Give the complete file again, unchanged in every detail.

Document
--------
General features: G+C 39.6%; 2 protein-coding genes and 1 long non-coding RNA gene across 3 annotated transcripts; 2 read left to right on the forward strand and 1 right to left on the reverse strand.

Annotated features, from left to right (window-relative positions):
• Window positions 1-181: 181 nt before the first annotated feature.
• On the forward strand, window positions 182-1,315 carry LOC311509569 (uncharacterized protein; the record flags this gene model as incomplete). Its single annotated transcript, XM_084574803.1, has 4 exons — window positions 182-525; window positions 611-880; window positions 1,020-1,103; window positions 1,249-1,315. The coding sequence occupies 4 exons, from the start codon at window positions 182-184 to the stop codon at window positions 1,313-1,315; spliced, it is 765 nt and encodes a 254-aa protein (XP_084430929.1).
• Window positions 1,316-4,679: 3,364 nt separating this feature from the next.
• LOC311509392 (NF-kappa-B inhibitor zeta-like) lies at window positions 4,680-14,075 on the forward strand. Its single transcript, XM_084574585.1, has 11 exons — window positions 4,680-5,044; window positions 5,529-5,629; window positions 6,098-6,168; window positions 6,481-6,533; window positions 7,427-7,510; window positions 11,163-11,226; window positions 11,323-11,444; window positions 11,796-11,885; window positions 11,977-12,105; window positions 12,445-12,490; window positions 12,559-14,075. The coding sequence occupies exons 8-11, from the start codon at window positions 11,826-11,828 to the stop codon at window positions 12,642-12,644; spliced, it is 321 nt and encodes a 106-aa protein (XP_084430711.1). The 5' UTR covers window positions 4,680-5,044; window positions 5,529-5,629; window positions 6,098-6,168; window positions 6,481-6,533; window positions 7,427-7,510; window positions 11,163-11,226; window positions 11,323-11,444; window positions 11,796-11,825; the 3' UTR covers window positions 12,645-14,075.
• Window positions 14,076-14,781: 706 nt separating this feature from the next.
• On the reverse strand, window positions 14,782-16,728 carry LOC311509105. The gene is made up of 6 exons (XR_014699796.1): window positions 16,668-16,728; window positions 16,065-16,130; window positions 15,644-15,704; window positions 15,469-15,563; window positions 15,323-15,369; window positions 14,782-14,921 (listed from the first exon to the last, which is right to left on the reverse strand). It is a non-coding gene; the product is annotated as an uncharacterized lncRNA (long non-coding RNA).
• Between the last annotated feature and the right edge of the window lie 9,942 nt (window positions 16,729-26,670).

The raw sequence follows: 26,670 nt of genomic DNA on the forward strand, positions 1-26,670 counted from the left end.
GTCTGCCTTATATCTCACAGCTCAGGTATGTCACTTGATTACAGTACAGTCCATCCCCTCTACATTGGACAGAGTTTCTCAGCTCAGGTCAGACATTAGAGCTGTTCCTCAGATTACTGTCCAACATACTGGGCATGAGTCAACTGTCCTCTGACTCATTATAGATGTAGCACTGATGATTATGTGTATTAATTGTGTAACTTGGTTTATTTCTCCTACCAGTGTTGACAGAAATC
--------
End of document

General features: G+C 39.6%; 2 protein-coding genes and 1 long non-coding RNA gene across 3 annotated transcripts; 2 read left to right on the forward strand and 1 right to left on the reverse strand.

Annotated features, from left to right (window-relative positions):
• Window positions 1-181: 181 nt before the first annotated feature.
• On the forward strand, window positions 182-1,315 carry LOC311509569 (uncharacterized protein; the record flags this gene model as incomplete). Its single annotated transcript, XM_084574803.1, has 4 exons — window positions 182-525; window positions 611-880; window positions 1,020-1,103; window positions 1,249-1,315. The coding sequence occupies 4 exons, from the start codon at window positions 182-184 to the stop codon at window positions 1,313-1,315; spliced, it is 765 nt and encodes a 254-aa protein (XP_084430929.1).
• Window positions 1,316-4,679: 3,364 nt separating this feature from the next.
• LOC311509392 (NF-kappa-B inhibitor zeta-like) lies at window positions 4,680-14,075 on the forward strand. Its single transcript, XM_084574585.1, has 11 exons — window positions 4,680-5,044; window positions 5,529-5,629; window positions 6,098-6,168; window positions 6,481-6,533; window positions 7,427-7,510; window positions 11,163-11,226; window positions 11,323-11,444; window positions 11,796-11,885; window positions 11,977-12,105; window positions 12,445-12,490; window positions 12,559-14,075. The coding sequence occupies exons 8-11, from the start codon at window positions 11,826-11,828 to the stop codon at window positions 12,642-12,644; spliced, it is 321 nt and encodes a 106-aa protein (XP_084430711.1). The 5' UTR covers window positions 4,680-5,044; window positions 5,529-5,629; window positions 6,098-6,168; window positions 6,481-6,533; window positions 7,427-7,510; window positions 11,163-11,226; window positions 11,323-11,444; window positions 11,796-11,825; the 3' UTR covers window positions 12,645-14,075.
• Window positions 14,076-14,781: 706 nt separating this feature from the next.
• On the reverse strand, window positions 14,782-16,728 carry LOC311509105. The gene is made up of 6 exons (XR_014699796.1): window positions 16,668-16,728; window positions 16,065-16,130; window positions 15,644-15,704; window positions 15,469-15,563; window positions 15,323-15,369; window positions 14,782-14,921 (listed from the first exon to the last, which is right to left on the reverse strand). It is a non-coding gene; the product is annotated as an uncharacterized lncRNA (long non-coding RNA).
• Between the last annotated feature and the right edge of the window lie 9,942 nt (window positions 16,729-26,670).

The raw sequence follows: 26,670 nt of genomic DNA on the forward strand, positions 1-26,670 counted from the left end.
GTCTGCCTTATATCTCACAGCTCAGGTATGTCACTTGATTACAGTACAGTCCATCCCCTCTACATTGGACAGAGTTTCTCAGCTCAGGTCAGACATTAGAGCTGTTCCTCAGATTACTGTCCAACATACTGGGCATGAGTCAACTGTCCTCTGACTCATTATAGATGTAGCACTGATGATTATGTGTATTAATTGTGTAACTTGGTTTATTTCTCCTACCAGTGTTGACAGAAATC